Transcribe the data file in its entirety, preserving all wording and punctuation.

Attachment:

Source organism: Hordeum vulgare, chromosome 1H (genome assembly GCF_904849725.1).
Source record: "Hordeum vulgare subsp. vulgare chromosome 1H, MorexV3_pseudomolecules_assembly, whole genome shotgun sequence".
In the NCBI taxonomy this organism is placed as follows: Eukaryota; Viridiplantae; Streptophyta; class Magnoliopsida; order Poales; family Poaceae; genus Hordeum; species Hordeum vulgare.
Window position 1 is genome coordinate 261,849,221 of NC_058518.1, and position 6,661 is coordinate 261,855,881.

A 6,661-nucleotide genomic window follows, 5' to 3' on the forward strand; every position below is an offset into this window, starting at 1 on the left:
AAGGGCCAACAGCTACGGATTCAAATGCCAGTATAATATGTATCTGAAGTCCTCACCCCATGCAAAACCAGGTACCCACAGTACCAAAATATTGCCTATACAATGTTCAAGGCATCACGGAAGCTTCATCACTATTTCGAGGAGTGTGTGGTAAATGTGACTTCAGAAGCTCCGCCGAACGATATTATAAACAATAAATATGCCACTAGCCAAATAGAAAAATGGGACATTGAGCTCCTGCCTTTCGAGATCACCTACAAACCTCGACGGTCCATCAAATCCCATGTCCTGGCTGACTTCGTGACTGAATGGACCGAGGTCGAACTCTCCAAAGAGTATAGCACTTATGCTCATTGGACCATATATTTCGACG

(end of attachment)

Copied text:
Source organism: Hordeum vulgare, chromosome 1H (genome assembly GCF_904849725.1).
Source record: "Hordeum vulgare subsp. vulgare chromosome 1H, MorexV3_pseudomolecules_assembly, whole genome shotgun sequence".
In the NCBI taxonomy this organism is placed as follows: Eukaryota; Viridiplantae; Streptophyta; class Magnoliopsida; order Poales; family Poaceae; genus Hordeum; species Hordeum vulgare.
Window position 1 is genome coordinate 261,849,221 of NC_058518.1, and position 6,661 is coordinate 261,855,881.

A 6,661-nucleotide genomic window follows, 5' to 3' on the forward strand; every position below is an offset into this window, starting at 1 on the left:
AAGGGCCAACAGCTACGGATTCAAATGCCAGTATAATATGTATCTGAAGTCCTCACCCCATGCAAAACCAGGTACCCACAGTACCAAAATATTGCCTATACAATGTTCAAGGCATCACGGAAGCTTCATCACTATTTCGAGGAGTGTGTGGTAAATGTGACTTCAGAAGCTCCGCCGAACGATATTATAAACAATAAATATGCCACTAGCCAAATAGAAAAATGGGACATTGAGCTCCTGCCTTTCGAGATCACCTACAAACCTCGACGGTCCATCAAATCCCATGTCCTGGCTGACTTCGTGACTGAATGGACCGAGGTCGAACTCTCCAAAGAGTATAGCACTTATGCTCATTGGACCATATATTTCGACG